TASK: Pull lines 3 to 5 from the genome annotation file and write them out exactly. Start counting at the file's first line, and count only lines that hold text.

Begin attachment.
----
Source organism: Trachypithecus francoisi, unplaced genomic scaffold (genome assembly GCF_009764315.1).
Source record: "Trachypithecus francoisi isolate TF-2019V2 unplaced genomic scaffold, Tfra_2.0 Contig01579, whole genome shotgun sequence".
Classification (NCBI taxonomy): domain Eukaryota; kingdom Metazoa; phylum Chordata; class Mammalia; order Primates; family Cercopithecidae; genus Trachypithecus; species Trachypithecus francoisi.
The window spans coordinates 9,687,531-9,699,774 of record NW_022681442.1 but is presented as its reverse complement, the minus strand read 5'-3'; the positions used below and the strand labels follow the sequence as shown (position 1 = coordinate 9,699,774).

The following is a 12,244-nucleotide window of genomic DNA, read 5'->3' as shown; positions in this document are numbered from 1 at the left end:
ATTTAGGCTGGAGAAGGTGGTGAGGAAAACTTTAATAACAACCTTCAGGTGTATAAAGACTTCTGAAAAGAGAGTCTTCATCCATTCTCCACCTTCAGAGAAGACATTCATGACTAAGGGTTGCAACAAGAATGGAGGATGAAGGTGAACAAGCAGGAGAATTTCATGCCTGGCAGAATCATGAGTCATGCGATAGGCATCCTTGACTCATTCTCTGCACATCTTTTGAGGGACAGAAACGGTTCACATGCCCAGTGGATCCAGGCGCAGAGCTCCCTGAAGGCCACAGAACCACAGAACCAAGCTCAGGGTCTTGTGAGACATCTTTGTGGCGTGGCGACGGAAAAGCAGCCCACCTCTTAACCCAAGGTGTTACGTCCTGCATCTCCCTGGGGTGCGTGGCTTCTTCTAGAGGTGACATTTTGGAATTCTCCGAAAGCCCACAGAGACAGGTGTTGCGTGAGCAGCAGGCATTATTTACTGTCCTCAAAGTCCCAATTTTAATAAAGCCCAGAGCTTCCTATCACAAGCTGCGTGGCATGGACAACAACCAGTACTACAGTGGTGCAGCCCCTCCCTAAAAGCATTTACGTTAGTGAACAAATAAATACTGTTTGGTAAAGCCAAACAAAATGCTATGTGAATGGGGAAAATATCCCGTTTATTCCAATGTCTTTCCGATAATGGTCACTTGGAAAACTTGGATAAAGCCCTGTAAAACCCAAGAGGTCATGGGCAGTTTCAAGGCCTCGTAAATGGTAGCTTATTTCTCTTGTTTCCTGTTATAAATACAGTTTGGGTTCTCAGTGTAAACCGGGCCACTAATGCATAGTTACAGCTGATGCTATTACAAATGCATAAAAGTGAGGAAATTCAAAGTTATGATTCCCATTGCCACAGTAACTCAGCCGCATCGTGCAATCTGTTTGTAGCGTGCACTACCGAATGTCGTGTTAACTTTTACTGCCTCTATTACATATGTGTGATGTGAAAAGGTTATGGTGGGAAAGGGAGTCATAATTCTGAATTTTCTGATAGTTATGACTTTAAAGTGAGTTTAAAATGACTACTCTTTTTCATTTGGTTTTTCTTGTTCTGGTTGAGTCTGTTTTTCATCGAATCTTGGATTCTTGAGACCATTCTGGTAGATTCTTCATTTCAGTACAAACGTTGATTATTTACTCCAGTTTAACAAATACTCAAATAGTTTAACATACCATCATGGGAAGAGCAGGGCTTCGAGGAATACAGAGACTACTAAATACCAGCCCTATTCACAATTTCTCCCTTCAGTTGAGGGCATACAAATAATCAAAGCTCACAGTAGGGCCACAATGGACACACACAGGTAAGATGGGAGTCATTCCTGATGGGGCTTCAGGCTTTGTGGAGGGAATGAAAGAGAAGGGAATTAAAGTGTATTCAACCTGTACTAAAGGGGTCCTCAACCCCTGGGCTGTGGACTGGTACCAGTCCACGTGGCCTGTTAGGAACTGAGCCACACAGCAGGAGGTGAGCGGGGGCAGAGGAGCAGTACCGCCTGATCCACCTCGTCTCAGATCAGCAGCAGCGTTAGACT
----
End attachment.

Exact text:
Classification (NCBI taxonomy): domain Eukaryota; kingdom Metazoa; phylum Chordata; class Mammalia; order Primates; family Cercopithecidae; genus Trachypithecus; species Trachypithecus francoisi.
The window spans coordinates 9,687,531-9,699,774 of record NW_022681442.1 but is presented as its reverse complement, the minus strand read 5'-3'; the positions used below and the strand labels follow the sequence as shown (position 1 = coordinate 9,699,774).

The following is a 12,244-nucleotide window of genomic DNA, read 5'->3' as shown; positions in this document are numbered from 1 at the left end: